Maa-nulth Final Agreement: Certainty
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The Maa-nulth Final Agreement was negotiated by the Government of Canada, the Government of British Columbia and the Maa-nulth First Nations. The five Maa-nulth First Nations are Ucluelet First Nation, Huu-ay-aht First Nations, Toquaht Nation, Ka:'yu:'k't'h'/Che:k'tles7et'h' First Nations, and Uchucklesaht Tribe, all located on the west coast of Vancouver Island. The Maa-nulth First Nations represent about 2,000 people. Maa-nulth means “villages along the coast” in the Nuu-chah-nulth language.
The Maa-nulth Final Agreement is among the first Final Agreements reached in the province under the British Columbia treaty process. The Final Agreement sets out each Maa-nulth First Nation's rights and benefits respecting land and resources, and self-government over its lands and resources and its citizens. The Final Agreement provides certainty for all parties with respect to ownership and management of lands and resources and the exercise of federal, provincial and Maa-nulth First Nation governmental powers and authorities.
The negotiation of a Final Agreement marks Stage Five of the six-stage British Columbia treaty process, and is the conclusion of substantive treaty negotiations. Once ratified by all parties, the Final Agreement will become a treaty through legislation. It will be a constitutionally-protected legal agreement which creates mutually binding obligations and commitments.
The benefits of certainty
Section 35 of the Canadian Constitution recognizes and affirms existing Aboriginal rights and title; however, in the absence of a treaty, there is uncertainty around the nature, scope and content of those rights.
A fundamental goal of a treaty is to achieve certainty. This means that ownership and use of lands and resources will be clear and will result in predictability for continued development and growth in the province. Ongoing uncertainty has sometimes delayed or disrupted economic activities, resulting in lost investment estimated to be in the billions of dollars. Court cases have been and continue to be costly and divisive.
A treaty will bring certainty with respect to each Maa-nulth First Nation's rights to use, own and manage lands and resources throughout its claimed traditional territory. It will provide the Maa-nulth First Nations with modern governance tools to build strong and workable relationships with other governments, including federal, provincial and local governments on the west coast of Vancouver Island.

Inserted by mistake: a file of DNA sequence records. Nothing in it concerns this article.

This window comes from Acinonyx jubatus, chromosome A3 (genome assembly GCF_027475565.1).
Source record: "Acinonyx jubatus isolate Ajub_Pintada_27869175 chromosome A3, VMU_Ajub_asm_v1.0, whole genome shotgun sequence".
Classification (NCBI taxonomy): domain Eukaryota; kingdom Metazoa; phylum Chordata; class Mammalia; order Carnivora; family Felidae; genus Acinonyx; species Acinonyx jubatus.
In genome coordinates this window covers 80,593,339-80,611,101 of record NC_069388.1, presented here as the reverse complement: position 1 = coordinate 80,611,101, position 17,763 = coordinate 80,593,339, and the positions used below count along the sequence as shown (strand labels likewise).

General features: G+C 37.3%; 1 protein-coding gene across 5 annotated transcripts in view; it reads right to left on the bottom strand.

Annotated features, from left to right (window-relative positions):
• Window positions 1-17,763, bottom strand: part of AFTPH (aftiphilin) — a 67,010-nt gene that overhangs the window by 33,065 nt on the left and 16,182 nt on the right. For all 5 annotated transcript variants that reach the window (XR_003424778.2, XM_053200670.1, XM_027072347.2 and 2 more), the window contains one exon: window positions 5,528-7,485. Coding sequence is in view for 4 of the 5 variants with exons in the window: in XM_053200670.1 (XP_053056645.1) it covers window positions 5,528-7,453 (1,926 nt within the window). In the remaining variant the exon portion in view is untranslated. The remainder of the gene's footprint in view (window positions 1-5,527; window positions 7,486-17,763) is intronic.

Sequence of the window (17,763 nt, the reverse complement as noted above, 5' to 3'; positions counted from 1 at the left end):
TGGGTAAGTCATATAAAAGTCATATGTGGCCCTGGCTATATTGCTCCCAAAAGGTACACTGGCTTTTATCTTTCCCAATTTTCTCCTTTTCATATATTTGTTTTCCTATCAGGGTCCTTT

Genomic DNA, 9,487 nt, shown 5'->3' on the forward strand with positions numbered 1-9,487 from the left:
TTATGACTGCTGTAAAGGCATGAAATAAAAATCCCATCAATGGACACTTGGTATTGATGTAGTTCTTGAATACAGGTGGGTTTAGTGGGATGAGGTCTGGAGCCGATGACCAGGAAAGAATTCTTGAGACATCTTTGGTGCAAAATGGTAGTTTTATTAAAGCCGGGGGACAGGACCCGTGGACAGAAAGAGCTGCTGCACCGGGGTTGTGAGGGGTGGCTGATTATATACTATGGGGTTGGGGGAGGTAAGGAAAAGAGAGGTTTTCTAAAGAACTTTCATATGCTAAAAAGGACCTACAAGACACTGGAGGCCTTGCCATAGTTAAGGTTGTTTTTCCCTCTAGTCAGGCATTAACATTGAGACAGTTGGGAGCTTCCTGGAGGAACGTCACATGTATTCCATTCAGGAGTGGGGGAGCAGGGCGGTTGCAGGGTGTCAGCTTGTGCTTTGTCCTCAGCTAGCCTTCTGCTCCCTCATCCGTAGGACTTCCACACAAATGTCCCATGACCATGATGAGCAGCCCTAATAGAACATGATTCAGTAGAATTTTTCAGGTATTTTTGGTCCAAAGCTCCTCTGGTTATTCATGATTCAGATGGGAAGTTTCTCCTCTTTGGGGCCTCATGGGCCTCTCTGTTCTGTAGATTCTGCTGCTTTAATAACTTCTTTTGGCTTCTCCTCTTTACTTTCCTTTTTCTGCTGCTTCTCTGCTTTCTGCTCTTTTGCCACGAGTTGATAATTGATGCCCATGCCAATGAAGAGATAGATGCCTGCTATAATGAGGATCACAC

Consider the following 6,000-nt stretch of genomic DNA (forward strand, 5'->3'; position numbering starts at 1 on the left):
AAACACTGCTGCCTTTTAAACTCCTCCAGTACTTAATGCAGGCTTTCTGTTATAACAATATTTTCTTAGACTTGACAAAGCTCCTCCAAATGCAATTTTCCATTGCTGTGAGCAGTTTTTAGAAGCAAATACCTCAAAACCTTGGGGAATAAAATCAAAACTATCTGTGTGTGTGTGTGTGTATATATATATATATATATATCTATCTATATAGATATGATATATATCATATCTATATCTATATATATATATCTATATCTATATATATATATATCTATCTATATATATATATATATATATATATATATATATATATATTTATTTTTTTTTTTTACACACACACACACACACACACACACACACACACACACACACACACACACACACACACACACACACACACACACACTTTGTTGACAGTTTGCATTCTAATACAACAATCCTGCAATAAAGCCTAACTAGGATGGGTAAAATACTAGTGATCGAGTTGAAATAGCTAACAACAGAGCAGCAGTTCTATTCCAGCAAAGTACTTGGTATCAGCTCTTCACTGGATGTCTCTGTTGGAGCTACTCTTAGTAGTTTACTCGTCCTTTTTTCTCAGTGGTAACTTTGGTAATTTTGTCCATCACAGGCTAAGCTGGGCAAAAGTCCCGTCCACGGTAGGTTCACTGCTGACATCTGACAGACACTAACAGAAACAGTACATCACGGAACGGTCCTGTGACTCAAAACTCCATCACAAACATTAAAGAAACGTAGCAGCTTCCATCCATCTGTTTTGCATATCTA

Canada , British Columbia and the Maa-nulth First Nations intend that a treaty will resolve long-standing issues regarding undefined Aboriginal rights and title, and bring certainty and economic benefits to the entire region.
Full and final settlement
Once ratified, the treaty will provide the full and final settlement in respect of the Aboriginal rights, including title, of each Maa-nulth First Nation. It sets out the section 35 rights of each Maa-nulth First Nation, the attributes and the geographic extent of those rights, and the limitations on those rights to which Canada, British Columbia, and the Maa-nulth First Nations have agreed.
The treaty can be amended after it is ratified, but all parties – Canada, British Columbia and the Maa-nulth First Nations – must be in agreement. Once the treaty is ratified, there is no provision to allow one party to alter it unilaterally.
In ratifying the Final Agreement, Canada, British Columbia and the Maa-nulth First Nations agree to develop respectful working relationships and to identify and resolve issues early, efficiently and collaboratively. In the event of a dispute, the parties will participate in a prescribed dispute resolution process.
If you would like more information about the Maa-nulth Final Agreement, contact:
Indian and Northern Affairs Canada BC Region
600-1138 Melville St.
Vancouver, BC V6E 4S3
Ministry of Aboriginal Relations and Reconciliation
PO Box 9100 Stn Prov Govt
Victoria, BC V8W 9B1
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